Help a Reader: How to Retire with Plenty of Assets

Here’s an email I received from a reader looking for some suggestions:

From an early age, my wife and I were taught to save. So we paid ourselves first before anything else.

By the time I met my wife to be we were both working for Johnson and Johnson. We maxed our 401k’s, deducted for savings bonds (remember those?) and company stock. We probably averaged close to 20% of our total income was put away each year.

We had company cars, paid for our own cars with cash (and drove them into the ground), bought homes well within our budget, and basically budgeted within our salaries. And of course the companies we worked for had generous matches for savings plans and compensation plans for senior officers.

We both rose in our careers with me jumping to different companies and J&J always accommodating moves for her. At the peak of our earnings year, our combined incomes were well above $500k. Then life happened.

Linda was diagnosed with cancer and she fought it for over 6 years eventually succumbing to the disease 7 years ago.

If I have learned anything I know:

  • Life has a way of getting in the way of plans
  • Life is too short
  • Appreciate every day you have

So my net worth is a combination of her 401k, my 401k, stock, and a bit of leftover life insurance (most was used to pay for my two boys’ college educations and pay off the house). I currently have two homes, a lake house and a family home. Both paid for.

My retirement income will consist of 4 pensions. My J&J, Linda’s J&J (much bigger given she did not jump around and died while still working there so I get her full pension at her current age when I start to take it) and two other pensions I have from other stints. That amounts to $7800 per month (If I delay taking all my pensions until 3/2020) plus social security if I wait until 65. In addition I am calculating I will have $1000 dollars in dividend income.

My new wife (just married) will have a government pension (with healthcare) in 7 years as well as Social Security. All in we are expected to have $13,000 per month before taxes. In addition I have $3.0 million in IRA’s and she will have $1.0 million in savings plan by retirement age. We plan on trying to take no more than 2% – 3% per year from the IRAs. $80k – $120k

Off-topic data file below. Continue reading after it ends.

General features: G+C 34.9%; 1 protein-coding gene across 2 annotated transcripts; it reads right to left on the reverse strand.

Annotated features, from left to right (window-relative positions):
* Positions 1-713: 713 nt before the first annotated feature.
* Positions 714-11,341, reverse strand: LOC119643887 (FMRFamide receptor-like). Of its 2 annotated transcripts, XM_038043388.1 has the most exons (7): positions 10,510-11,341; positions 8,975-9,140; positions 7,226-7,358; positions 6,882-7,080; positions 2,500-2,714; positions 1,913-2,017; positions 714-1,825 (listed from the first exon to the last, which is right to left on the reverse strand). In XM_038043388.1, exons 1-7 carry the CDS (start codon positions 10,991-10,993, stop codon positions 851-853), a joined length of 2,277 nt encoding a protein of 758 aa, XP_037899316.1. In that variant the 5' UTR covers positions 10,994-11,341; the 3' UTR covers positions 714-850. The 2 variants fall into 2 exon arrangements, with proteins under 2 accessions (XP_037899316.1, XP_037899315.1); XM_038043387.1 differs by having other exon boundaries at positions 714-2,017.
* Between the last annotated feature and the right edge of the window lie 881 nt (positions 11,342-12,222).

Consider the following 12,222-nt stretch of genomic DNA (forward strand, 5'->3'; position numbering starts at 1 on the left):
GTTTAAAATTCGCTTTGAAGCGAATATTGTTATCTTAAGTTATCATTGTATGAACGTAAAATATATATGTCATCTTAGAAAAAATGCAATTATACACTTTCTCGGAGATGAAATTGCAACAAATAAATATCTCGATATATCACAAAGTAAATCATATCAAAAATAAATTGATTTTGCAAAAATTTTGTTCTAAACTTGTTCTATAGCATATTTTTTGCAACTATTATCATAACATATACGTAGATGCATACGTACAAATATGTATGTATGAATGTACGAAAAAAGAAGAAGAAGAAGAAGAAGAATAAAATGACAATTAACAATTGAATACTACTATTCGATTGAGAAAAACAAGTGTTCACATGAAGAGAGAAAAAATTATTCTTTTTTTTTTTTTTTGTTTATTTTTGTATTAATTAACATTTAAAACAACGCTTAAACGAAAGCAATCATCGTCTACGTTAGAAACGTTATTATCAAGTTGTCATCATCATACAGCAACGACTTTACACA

Life is complicated and so many moving parts…….

  • We are ready to build a house in Hawaii. Our dream is to live there 7 months and the lake house for 5 months. Wearing shorts every day! Having resources to travel back to see family or pay for them to visit us. We have saved 90% of the money for this house and may take a short term HELOC for the remainder until the family home is sold. See below. Also, I want the assurance of a salary in the event of cost overruns and other expenses during the 16-month build.
  • We still have two boys in College. Youngest will be out in two years. So we feel obligated to keep the house they are living in until they have a chance to get started. The equity we have in the house will be used to pay the remainder of the Hawaii house, do some upgrades to the lake house and buy almost new cars for both locations.
  • My wife cannot retire for 7 years in order to receive her minimum pension (with health care bridge to Medicare age). So me jaunting off to Hawaii for long periods of time is problematic (mostly for her but me as well). She will have the ability to move her career so we are not landlocked in place. For instance she could look and eventually find a job in Hawaii to end her career although it most likely would mean a pay cut.
  • The longer I work, the more the pensions will grow but the thought of working another 5 – 7 years is not that appetizing.
  • I have no plan on what to do after I retire. No burning desire to do anything special.
  • Combined we make close to $400k per year as my most recent role is less senior but also much less stressful.
  • We anticipate needing $144k per year for retirement expenses after taxes.

Our dilemma is really about how we take all of these moving parts and put them into some logical way to think about it.

Some questions:

  • What type of tools are available to calculate scenarios?
  • What tools exist to research and find meaningful work, charitable work, hobbies etc.?
  • How have other couples dealt with one working and one not?
  • Pitfalls and advantages?
  • It is somewhat overwhelming to consider all of the scenarios. One day, I feel like retiring and just figuring it out and another day I feel like continuing to work until life gets a bit less complicated. Will it?

What are your thoughts for him?


Originally posted at

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